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Friday, 22 April 2016 09:10

Clinical Research: Yes, we can do primary prevention - But is it really effective in reducing risks?

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image PaudelName: Dr Klara Paudel

Hospital / Affiliation: Charak Memorial Hospital

Home Country: Nepal

Host Country: Nepal

Year (starting year): 2014

Status of your program: In progress 




“Yes, we can do primary prevention – But is it really effective in reducing risks?”


Chronic kidney disease 


Short Description of the Project or Abstract:

The project is a randomized controlled trial to evaluate the effectiveness of a well-organized life-style intervention program in the community in the rural and urban Nepal. Local trained peer educators conduct the intervention part of the program. Control groups receive standard care and initial education, while intervention groups are followed up for one year by regular visits and reminders for the life style changes they need. Inclusion criteria for recruitment are high risk people eg. they have any one of the following criteria: hypertension, diabetes mellitus, obesity (BMI>30), CKD, smoking, alcohol consumption (>30g/day) or inactivity.

The recruitment plan is 500 persons from 10 rural areas and 500 persons from 10 urban areas. In order to avoid contamination, the randomization is done according to geographic areas. The follow-up period is 12 months. Outcome measures are the reduction in risk factors and adherence to life-style changes. Both the intervention and the control group receives initial counselling and health advise. The control group is contacted only after one year and there is no further counseling by our team during the one year period.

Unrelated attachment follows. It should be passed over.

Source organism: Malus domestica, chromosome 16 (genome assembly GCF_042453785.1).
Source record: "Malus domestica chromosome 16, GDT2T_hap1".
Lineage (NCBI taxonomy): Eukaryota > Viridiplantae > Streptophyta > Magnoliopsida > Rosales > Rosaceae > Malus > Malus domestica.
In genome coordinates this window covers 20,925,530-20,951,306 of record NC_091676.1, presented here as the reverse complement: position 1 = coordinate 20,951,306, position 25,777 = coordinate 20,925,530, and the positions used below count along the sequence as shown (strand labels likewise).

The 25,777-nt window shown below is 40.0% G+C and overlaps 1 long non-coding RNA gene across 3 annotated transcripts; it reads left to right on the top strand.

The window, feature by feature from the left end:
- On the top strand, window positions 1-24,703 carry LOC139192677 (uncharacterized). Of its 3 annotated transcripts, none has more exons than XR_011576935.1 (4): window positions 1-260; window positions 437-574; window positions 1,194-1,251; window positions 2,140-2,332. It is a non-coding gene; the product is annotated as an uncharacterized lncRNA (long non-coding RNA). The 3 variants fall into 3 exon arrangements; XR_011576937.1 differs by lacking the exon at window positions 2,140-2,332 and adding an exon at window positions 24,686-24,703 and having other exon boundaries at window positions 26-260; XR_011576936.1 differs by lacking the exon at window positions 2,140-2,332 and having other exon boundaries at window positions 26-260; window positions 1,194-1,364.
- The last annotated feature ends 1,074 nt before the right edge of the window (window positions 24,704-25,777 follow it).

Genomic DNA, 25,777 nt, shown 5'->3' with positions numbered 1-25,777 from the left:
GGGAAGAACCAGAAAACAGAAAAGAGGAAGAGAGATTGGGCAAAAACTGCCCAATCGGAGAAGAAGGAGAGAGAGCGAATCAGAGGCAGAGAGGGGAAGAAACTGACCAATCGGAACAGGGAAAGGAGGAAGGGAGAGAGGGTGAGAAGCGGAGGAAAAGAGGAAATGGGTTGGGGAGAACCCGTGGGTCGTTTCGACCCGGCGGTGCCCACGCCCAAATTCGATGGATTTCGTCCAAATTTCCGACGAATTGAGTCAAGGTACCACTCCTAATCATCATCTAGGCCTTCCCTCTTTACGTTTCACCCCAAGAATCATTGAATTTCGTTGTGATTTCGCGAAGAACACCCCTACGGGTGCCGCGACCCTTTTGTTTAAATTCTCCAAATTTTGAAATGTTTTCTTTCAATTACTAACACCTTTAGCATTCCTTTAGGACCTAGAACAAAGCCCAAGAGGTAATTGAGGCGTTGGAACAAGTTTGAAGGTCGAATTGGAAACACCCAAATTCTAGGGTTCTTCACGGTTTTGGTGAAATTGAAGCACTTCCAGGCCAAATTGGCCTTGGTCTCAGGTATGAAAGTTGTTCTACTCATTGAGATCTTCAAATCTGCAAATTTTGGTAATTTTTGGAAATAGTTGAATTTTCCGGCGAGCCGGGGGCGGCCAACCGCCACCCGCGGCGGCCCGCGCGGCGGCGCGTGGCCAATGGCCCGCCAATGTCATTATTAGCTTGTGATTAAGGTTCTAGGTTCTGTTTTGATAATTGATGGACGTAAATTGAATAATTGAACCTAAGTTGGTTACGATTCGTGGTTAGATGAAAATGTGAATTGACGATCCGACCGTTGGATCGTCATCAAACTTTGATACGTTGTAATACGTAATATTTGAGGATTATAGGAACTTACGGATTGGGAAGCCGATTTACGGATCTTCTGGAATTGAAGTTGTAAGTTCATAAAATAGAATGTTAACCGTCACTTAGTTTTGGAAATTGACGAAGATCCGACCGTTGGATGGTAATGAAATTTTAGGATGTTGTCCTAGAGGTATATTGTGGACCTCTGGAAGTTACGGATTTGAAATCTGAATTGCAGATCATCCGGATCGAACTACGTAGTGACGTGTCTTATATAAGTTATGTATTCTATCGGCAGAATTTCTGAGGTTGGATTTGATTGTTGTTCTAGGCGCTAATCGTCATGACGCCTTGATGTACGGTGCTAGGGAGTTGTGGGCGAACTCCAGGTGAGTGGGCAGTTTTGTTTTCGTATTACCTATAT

The intervention group is followed up initially monthly then 3 monthly by a peer educator who gives personalized advice and support, re-enforces information and the importance of control of the risk factors. After the study period we follow-up our population once yearly for two additional years, to establish evidence about the sustainability of those changes. We expect that in both groups there will be some reduction in risk factors, but in the intervention group would be to a greater extent. If the peer educator program is successful, it could be promoted as nation-wide program, given the feasibility and the low cost of training and maintaining them.


Learning or Research Objectives:

  • Measure the extent of risk reduction by life-style interventions over one year.
  • Compare the rural and urban population in the extent of risk reduction
  • Assess the sustainability of the effects of the program in the spam of 3 years and assess the rate of new onset of diseases in the two groups and mortality
  • Evaluate the feasibility of training peer educators and calculate cost-benefit of peer educator program. With the results of efficiency and benefit we can raise awareness and draw the attention of government bodies to support and sponsor such programs.
    This project can be an initial step in setting up a model for a nation-wide peer educator prevention program.

Additional Info

  • Year: 2014
  • Status: In progress
  • Partners: ISN only
  • Region: South Asia
  • Country: Nepal
  • Topics: CKD
Read 6571 times Last modified on Wednesday, 27 April 2016 10:17

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